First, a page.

Health

Stress Management for Uncertain Times

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Let’s face it. Times are hard right now. The COVID-19 pandemic and recent civil unrest is causing many people to be extremely stressed. People are worried about their health, the health of others, school, work, how to access things they need and what to expect next. These are normal reactions to uncertain situations. According to the CDC, individuals who are stressed by a disease outbreak can have changes in eating, sleep patterns, worsening of chronic health conditions and difficulty concentrating.

Let’s take a closer look at stress. Stress is our mental and physical feeling to a perceived threat. These threats, or stressors, can include chronic illness, declining physical abilities, loss of a spouse, decreased social support, new living environments, having too much time on one’s hands, and financial challenges.

Here are some tips to help manage every day stress:

  • Get the facts: Facts help fight fear and anxiety. Knowing the facts helps get rid of any rumors that can lead to unnecessary worry.
  • Take a break from COVID-19 media coverage
  • Acknowledge how you feel. It is okay to feel what you feel. Try not to spend unnecessary energy fighting your emotions.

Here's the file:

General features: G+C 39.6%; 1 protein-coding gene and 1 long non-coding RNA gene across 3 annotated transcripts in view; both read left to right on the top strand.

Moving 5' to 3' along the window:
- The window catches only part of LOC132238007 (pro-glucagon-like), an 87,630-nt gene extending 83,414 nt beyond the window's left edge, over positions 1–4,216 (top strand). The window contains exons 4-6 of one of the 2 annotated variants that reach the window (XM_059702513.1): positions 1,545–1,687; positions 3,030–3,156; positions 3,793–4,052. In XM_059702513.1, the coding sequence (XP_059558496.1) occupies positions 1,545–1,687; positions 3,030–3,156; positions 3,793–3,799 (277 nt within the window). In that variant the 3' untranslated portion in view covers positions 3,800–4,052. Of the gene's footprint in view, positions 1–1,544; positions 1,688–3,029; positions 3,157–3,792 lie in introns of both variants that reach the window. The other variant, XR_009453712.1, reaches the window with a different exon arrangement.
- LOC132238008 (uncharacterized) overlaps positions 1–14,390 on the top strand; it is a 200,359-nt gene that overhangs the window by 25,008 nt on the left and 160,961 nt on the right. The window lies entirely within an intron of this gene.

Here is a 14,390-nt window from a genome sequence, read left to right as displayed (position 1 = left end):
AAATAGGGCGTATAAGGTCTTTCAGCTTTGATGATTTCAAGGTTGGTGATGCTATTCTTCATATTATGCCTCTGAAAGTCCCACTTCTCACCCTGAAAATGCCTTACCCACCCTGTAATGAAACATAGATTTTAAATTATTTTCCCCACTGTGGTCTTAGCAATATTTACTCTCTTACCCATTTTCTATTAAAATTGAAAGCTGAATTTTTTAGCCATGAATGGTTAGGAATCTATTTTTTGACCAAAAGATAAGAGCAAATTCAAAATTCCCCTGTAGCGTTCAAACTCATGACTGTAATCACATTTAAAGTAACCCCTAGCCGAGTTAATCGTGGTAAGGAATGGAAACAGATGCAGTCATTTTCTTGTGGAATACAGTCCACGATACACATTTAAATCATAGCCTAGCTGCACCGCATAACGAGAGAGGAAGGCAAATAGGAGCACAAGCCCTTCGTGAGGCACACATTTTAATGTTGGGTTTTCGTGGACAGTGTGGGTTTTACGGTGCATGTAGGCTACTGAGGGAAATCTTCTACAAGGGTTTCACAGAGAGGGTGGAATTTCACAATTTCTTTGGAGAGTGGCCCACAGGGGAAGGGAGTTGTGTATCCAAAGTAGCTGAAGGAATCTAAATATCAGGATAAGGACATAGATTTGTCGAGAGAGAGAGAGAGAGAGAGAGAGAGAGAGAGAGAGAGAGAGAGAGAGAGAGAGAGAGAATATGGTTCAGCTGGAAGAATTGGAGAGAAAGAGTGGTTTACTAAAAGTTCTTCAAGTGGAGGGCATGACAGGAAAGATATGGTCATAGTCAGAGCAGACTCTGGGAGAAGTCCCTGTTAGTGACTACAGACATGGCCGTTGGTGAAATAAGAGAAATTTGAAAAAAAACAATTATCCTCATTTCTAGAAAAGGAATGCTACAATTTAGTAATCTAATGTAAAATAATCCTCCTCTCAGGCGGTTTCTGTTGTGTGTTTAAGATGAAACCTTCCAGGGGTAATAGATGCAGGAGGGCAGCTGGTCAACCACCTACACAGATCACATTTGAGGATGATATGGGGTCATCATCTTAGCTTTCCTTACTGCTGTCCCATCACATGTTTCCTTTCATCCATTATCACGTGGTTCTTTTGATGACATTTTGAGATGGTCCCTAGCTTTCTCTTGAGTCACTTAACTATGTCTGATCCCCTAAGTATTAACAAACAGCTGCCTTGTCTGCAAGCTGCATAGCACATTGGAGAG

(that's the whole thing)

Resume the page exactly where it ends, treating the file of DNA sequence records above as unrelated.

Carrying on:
• Make time to relax. Take a deep breath in through your nose and slowly let it out through your mouth.
  • Exercise. We know that exercise produces relaxation, improves mood and did you know, stimulates brain growth. Consider taking walks, joining an exercise class and getting outdoors in nature. Simply enjoying the sun or sitting outdoors may also brighten your mood.
  • Social connection. We all need some social connection. When the coronavirus passes consider joining activities at the senior center. You might also volunteer, when it’s safe to do so. Finally, a pet brings positive interaction and support.
  • Have a mind-set: We need to pay attention to our minds as much as our bodies. To manage stress, use a balanced outlook for problems by identifying possible negative and positive outcomes. Additionally, consider pleasant distractions such as reading, crafts or listening to music. You might also try an end-of-the day review of positive moments to improve your mood! Lastly, consider increasing relaxation by deep breathing and meditation.
  • Try problem-solving. This approach is most helpful when we are facing known stressors such as housing, home care and nutrition. Consider the Aging & Disability Resource Center (608-741-3600) for assistance. Additionally, consider asking a trusted family member or friend to help identify solutions.

Dr. Baby Min Than, board certified family medicine physician, sees patients at Mercyhealth Woodstock. For more information or to make an appointment, call (815) 337-7100.

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